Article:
In reality, the industry which creates video games is one small slice of an incredibly complex global market. And based on what we’ve already talked about, that should be obvious. Just like any other industry, video game creation is subject to market forces. In reality, video game publishers have to manage “progress” with “paying bills”. In reality, the development of better graphics, more powerful game engines, and larger development teams (all leading to increased quality of finished games) has to be matched by an increase in consumer investment. You want larger, better, more entertaining games? You need more people paying sixty dollars for the games, buying overpriced content updates, paying for monthly subscriptions, and adopting hardware when it hits the market at a high price point.
That’s how it’s always worked. When large numbers of individuals in a technologically-savvy consumer base invest thousands of dollars in hardware for the sole purpose of playing games, you end up with a golden age of computer game development as it played out through the mid-to-late nineties. To this day, many of those games have no rivals in ambition and scope. (In-fact, outside of cutting-edge graphics and better game engines, that scope was often scaled back through most of the following decade. This way, it could accomodate the larger audiences playing games on consoles.) On the other end, what happens when people don’t pay for software and see games as secondary on a device that takes calls and provides internet access? You end up with cheap, disposable games as created by companies that not only lack the capital to make complex games, but would do themselves a disservice by putting complex games to market. To put it succinctly, you get what you pay for, you get what you’ll support.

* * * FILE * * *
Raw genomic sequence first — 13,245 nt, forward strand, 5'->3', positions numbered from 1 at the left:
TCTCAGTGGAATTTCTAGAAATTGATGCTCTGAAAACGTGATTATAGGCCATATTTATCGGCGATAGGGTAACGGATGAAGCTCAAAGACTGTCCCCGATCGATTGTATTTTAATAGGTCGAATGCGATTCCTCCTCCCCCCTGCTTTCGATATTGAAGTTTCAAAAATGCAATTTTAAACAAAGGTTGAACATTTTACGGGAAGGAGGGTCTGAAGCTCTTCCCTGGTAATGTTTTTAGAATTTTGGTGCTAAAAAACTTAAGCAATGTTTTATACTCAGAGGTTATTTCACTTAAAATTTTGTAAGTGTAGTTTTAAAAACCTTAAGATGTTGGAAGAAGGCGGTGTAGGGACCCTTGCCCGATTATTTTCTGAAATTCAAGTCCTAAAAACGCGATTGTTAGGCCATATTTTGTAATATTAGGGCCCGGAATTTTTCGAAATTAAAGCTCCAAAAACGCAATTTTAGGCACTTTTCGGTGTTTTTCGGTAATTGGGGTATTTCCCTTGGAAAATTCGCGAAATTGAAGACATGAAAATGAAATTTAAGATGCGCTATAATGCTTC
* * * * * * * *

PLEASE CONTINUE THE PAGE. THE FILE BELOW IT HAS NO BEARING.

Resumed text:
In reality, that’s where the publishers fucked up. No, not all of these problems can be pinned on the suits working in vidya game land. After all, video game companies weren’t in the business of gobbling up risky subprime mortgages. And no, there should not have been any expectation that Nintendo Wii adopters would stick around and subsidize the next generation of game development. They came for the lowest common denominator in gaming, and when they found out they could get it for free on their phones, they left, never to return. If Ubisoft and Activision thought the Imagine series and Guitar Hero could indefinitely subsidize the development of Assassin’s Creed and Call of Duty, then that’s their misfire. Otherwise, the publishers have been dealt a very tough hand. By the mere emergence of the internet, a decentralized marketplace for goods and ideas, a market where entertainment can be offered for cheap, tightly-controlled publishing models go into decline. And just as happened in ’77 and ’83, saturation of the video game market has come into play. Partially because of it, the console game market is in decline. The price point for dedicated portable video games is in decline, and it will probably take a wonderful piece of hardware like the PlayStation Vita to the grave. The mandatory subscription game model is, for the time being, on its way out. If you’ve been following this industry, which suddenly decided they hate used games, which suddenly decided they need to gain a vertical monopoly over distribution of their games, which wants to turn their video game consoles into “media centers”, it should be apparent that they’re trying to find replacement revenue streams and are having trouble securing them.